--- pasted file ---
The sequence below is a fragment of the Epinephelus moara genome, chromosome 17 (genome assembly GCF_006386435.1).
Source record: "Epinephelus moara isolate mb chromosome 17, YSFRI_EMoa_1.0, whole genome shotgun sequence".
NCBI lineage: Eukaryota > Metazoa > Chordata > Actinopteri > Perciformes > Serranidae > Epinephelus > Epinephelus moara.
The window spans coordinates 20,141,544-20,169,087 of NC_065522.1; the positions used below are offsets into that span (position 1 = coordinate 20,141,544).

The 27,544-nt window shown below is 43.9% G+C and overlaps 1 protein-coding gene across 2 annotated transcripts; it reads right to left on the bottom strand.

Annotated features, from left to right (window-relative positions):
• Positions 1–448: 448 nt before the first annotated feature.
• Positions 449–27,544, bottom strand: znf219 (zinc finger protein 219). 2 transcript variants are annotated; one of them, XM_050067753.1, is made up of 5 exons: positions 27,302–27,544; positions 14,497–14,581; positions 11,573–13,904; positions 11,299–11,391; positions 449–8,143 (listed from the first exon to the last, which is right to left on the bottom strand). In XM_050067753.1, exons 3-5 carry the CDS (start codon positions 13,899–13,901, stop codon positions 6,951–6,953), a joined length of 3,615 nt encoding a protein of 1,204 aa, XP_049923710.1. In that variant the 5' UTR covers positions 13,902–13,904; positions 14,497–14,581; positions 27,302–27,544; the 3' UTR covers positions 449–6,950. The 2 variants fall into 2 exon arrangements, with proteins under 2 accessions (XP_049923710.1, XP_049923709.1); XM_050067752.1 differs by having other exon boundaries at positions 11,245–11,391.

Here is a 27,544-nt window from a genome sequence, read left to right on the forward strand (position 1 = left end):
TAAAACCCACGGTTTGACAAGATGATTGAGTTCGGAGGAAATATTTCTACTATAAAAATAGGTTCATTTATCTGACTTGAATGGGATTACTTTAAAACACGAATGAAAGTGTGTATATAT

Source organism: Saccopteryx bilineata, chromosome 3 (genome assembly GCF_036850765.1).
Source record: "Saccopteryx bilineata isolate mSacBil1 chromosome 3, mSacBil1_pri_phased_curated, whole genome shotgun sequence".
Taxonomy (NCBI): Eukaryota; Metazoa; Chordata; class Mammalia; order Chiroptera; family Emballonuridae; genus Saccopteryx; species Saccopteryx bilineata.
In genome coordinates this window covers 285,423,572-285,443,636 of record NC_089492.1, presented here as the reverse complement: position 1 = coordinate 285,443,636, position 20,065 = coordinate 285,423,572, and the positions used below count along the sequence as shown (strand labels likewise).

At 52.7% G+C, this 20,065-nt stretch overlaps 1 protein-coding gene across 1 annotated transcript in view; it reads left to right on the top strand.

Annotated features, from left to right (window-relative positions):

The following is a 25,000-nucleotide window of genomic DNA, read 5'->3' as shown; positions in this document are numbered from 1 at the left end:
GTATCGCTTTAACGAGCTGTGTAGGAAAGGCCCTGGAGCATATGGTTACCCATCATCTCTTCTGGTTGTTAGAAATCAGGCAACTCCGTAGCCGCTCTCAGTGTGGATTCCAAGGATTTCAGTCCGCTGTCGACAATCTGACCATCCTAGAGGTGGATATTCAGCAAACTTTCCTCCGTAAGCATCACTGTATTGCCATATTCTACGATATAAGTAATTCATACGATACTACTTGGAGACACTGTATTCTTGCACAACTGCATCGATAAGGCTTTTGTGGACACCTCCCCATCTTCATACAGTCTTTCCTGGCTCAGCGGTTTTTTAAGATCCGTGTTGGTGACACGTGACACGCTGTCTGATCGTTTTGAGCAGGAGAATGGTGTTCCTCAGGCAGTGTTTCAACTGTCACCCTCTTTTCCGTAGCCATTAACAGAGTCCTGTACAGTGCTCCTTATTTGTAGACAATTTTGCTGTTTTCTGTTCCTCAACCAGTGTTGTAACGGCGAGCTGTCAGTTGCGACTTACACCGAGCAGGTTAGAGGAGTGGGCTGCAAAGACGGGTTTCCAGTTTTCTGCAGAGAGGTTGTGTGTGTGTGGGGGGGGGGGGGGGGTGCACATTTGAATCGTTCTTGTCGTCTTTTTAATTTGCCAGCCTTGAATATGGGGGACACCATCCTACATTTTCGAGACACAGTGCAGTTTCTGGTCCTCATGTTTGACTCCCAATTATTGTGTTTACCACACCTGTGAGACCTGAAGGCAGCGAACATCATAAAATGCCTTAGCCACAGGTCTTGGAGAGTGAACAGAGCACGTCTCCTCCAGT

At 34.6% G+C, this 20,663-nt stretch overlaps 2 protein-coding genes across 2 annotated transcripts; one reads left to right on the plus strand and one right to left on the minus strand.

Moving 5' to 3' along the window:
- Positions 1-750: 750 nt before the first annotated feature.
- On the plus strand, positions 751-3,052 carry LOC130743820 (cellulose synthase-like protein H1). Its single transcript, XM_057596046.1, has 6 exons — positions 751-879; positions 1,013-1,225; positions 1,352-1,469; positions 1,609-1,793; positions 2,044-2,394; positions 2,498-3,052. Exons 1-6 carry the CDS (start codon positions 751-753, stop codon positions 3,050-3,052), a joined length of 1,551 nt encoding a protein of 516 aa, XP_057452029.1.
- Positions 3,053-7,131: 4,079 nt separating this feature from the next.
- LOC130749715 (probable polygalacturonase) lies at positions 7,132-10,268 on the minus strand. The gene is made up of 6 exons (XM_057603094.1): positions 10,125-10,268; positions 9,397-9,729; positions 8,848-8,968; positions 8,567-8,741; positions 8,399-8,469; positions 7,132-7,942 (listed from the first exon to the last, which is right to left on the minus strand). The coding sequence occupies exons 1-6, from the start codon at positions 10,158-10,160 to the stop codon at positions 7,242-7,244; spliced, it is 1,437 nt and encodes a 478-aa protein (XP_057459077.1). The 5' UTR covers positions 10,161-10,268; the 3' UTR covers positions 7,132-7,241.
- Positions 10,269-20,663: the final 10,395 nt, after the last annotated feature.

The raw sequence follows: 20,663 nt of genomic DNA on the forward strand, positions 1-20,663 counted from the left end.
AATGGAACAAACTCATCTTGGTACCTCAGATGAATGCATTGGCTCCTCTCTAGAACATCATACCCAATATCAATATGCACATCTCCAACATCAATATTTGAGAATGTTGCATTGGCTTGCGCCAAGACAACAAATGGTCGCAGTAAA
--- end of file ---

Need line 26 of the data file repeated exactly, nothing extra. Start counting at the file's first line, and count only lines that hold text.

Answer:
The raw sequence follows: 20,663 nt of genomic DNA on the forward strand, positions 1-20,663 counted from the left end.